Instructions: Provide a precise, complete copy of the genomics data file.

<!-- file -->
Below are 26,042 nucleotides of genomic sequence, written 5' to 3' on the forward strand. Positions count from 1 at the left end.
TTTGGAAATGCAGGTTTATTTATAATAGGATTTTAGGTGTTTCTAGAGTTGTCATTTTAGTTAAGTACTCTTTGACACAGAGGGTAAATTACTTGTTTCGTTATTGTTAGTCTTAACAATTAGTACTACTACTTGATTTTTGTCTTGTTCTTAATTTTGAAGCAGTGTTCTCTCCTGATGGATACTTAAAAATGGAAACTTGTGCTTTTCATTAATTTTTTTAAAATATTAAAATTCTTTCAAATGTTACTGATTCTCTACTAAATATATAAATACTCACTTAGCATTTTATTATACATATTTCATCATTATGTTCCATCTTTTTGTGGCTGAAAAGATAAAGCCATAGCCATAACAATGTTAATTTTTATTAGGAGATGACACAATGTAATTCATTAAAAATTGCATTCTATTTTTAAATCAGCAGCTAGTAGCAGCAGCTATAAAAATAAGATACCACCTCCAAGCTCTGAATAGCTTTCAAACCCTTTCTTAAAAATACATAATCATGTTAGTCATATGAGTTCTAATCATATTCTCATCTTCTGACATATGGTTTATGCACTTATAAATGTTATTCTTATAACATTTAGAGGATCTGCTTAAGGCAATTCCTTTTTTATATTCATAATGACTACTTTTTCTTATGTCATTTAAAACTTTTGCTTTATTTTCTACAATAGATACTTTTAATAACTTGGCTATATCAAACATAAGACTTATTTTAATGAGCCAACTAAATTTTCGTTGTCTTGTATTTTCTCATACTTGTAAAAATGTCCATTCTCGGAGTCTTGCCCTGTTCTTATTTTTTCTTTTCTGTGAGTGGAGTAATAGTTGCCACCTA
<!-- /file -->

Below are 26,042 nucleotides of genomic sequence, written 5' to 3' on the forward strand. Positions count from 1 at the left end.
TTTGGAAATGCAGGTTTATTTATAATAGGATTTTAGGTGTTTCTAGAGTTGTCATTTTAGTTAAGTACTCTTTGACACAGAGGGTAAATTACTTGTTTCGTTATTGTTAGTCTTAACAATTAGTACTACTACTTGATTTTTGTCTTGTTCTTAATTTTGAAGCAGTGTTCTCTCCTGATGGATACTTAAAAATGGAAACTTGTGCTTTTCATTAATTTTTTTAAAATATTAAAATTCTTTCAAATGTTACTGATTCTCTACTAAATATATAAATACTCACTTAGCATTTTATTATACATATTTCATCATTATGTTCCATCTTTTTGTGGCTGAAAAGATAAAGCCATAGCCATAACAATGTTAATTTTTATTAGGAGATGACACAATGTAATTCATTAAAAATTGCATTCTATTTTTAAATCAGCAGCTAGTAGCAGCAGCTATAAAAATAAGATACCACCTCCAAGCTCTGAATAGCTTTCAAACCCTTTCTTAAAAATACATAATCATGTTAGTCATATGAGTTCTAATCATATTCTCATCTTCTGACATATGGTTTATGCACTTATAAATGTTATTCTTATAACATTTAGAGGATCTGCTTAAGGCAATTCCTTTTTTATATTCATAATGACTACTTTTTCTTATGTCATTTAAAACTTTTGCTTTATTTTCTACAATAGATACTTTTAATAACTTGGCTATATCAAACATAAGACTTATTTTAATGAGCCAACTAAATTTTCGTTGTCTTGTATTTTCTCATACTTGTAAAAATGTCCATTCTCGGAGTCTTGCCCTGTTCTTATTTTTTCTTTTCTGTGAGTGGAGTAATAGTTGCCACCTA